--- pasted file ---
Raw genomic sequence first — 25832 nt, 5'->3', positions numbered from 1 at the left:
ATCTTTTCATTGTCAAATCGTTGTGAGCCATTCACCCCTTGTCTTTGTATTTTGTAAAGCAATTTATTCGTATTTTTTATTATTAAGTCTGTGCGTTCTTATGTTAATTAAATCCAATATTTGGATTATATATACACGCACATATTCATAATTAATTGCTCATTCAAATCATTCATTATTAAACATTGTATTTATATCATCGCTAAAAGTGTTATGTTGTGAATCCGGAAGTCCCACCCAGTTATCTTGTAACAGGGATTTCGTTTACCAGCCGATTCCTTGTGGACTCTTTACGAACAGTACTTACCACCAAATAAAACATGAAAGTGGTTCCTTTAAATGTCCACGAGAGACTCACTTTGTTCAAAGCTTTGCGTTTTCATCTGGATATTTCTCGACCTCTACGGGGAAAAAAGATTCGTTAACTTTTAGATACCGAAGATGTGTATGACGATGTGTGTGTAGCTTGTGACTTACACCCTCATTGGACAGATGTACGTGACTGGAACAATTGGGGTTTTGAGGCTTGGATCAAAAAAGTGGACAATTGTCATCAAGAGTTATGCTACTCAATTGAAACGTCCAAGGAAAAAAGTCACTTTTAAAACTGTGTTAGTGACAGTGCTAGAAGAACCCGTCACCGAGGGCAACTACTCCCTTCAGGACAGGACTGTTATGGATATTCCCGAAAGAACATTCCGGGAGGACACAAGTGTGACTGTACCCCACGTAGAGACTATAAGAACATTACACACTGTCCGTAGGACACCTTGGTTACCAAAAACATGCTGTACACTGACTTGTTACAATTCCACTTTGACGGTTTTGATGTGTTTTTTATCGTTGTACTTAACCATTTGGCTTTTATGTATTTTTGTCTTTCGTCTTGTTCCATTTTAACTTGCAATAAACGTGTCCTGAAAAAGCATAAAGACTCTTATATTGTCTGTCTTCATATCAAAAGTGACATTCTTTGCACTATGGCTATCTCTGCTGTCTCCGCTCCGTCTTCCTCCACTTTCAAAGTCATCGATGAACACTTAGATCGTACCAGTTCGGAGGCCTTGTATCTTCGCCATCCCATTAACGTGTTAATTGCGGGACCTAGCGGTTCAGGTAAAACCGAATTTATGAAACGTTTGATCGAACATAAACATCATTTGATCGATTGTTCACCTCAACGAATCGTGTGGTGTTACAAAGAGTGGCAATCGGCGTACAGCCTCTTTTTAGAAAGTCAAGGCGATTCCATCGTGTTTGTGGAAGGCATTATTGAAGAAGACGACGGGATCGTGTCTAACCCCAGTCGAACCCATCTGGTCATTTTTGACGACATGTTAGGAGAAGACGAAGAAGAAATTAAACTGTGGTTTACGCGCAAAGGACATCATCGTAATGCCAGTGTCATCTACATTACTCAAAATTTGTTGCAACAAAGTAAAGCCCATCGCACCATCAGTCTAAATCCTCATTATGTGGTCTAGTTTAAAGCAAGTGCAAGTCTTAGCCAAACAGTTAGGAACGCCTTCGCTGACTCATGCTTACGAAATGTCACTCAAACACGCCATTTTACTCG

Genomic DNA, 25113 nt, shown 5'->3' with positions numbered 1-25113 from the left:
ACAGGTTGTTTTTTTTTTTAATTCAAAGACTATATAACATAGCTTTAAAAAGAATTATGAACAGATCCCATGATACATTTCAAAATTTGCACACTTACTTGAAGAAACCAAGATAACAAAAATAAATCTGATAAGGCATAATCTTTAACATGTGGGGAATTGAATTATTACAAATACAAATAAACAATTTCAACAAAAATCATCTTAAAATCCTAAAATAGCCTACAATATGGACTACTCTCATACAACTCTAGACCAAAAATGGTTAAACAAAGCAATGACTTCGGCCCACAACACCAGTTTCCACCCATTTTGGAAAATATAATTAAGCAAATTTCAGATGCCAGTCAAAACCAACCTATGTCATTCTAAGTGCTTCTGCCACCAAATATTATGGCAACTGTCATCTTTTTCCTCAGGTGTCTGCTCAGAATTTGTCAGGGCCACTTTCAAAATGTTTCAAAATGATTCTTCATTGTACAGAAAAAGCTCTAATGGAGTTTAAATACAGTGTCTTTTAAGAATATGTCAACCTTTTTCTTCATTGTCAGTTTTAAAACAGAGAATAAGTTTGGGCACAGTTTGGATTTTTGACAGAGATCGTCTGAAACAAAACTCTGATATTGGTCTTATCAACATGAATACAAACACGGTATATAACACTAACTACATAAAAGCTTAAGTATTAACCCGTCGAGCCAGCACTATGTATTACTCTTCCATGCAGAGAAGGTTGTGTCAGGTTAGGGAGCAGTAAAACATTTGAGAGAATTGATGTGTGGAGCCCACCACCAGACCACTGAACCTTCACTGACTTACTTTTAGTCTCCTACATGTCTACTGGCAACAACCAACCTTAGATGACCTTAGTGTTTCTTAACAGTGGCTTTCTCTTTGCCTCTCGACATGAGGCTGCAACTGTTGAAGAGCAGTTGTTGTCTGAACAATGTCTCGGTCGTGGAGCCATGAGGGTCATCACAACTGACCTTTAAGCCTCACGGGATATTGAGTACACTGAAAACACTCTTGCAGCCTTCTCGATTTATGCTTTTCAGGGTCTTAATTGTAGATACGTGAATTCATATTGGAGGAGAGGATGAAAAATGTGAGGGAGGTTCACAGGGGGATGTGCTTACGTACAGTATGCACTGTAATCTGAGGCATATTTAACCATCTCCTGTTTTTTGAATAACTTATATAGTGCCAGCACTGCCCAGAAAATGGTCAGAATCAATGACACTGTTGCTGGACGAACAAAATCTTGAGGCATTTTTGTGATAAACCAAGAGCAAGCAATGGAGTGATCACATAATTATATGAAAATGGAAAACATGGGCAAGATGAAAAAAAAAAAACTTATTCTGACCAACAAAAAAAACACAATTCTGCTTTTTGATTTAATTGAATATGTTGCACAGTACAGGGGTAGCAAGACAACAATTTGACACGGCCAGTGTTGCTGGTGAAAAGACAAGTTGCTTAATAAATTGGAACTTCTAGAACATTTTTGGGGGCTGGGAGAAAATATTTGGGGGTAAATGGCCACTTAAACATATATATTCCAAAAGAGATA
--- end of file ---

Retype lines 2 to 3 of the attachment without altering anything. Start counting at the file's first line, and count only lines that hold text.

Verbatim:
ATCTTTTCATTGTCAAATCGTTGTGAGCCATTCACCCCTTGTCTTTGTATTTTGTAAAGCAATTTATTCGTATTTTTTATTATTAAGTCTGTGCGTTCTTATGTTAATTAAATCCAATATTTGGATTATATATACACGCACATATTCATAATTAATTGCTCATTCAAATCATTCATTATTAAACATTGTATTTATATCATCGCTAAAAGTGTTATGTTGTGAATCCGGAAGTCCCACCCAGTTATCTTGTAACAGGGATTTCGTTTACCAGCCGATTCCTTGTGGACTCTTTACGAACAGTACTTACCACCAAATAAAACATGAAAGTGGTTCCTTTAAATGTCCACGAGAGACTCACTTTGTTCAAAGCTTTGCGTTTTCATCTGGATATTTCTCGACCTCTACGGGGAAAAAAGATTCGTTAACTTTTAGATACCGAAGATGTGTATGACGATGTGTGTGTAGCTTGTGACTTACACCCTCATTGGACAGATGTACGTGACTGGAACAATTGGGGTTTTGAGGCTTGGATCAAAAAAGTGGACAATTGTCATCAAGAGTTATGCTACTCAATTGAAACGTCCAAGGAAAAAAGTCACTTTTAAAACTGTGTTAGTGACAGTGCTAGAAGAACCCGTCACCGAGGGCAACTACTCCCTTCAGGACAGGACTGTTATGGATATTCCCGAAAGAACATTCCGGGAGGACACAAGTGTGACTGTACCCCACGTAGAGACTATAAGAACATTACACACTGTCCGTAGGACACCTTGGTTACCAAAAACATGCTGTACACTGACTTGTTACAATTCCACTTTGACGGTTTTGATGTGTTTTTTATCGTTGTACTTAACCATTTGGCTTTTATGTATTTTTGTCTTTCGTCTTGTTCCATTTTAACTTGCAATAAACGTGTCCTGAAAAAGCATAAAGACTCTTATATTGTCTGTCTTCATATCAAAAGTGACATTCTTTGCACTATGGCTATCTCTGCTGTCTCCGCTCCGTCTTCCTCCACTTTCAAAGTCATCGATGAACACTTAGATCGTACCAGTTCGGAGGCCTTGTATCTTCGCCATCCCATTAACGTGTTAATTGCGGGACCTAGCGGTTCAGGTAAAACCGAATTTATGAAACGTTTGATCGAACATAAACATCATTTGATCGATTGTTCACCTCAACGAATCGTGTGGTGTTACAAAGAGTGGCAATCGGCGTACAGCCTCTTTTTAGAAAGTCAAGGCGATTCCATCGTGTTTGTGGAAGGCATTATTGAAGAAGACGACGGGATCGTGTCTAACCCCAGTCGAACCCATCTGGTCATTTTTGACGACATGTTAGGAGAAGACGAAGAAGAAATTAAACTGTGGTTTACGCGCAAAGGACATCATCGTAATGCCAGTGTCATCTACATTACTCAAAATTTGTTGCAACAAAGTAAAGCCCATCGCACCATCAGTCTAAATCCTCATTATGTGGTCTAGTTTAAAGCAAGTGCAAGTCTTAGCCAAACAGTTAGGAACGCCTTCGCTGACTCATGCTTACGAAATGTCACTCAAACACGCCATTTTACTCG

Genomic DNA, 25113 nt, shown 5'->3' with positions numbered 1-25113 from the left: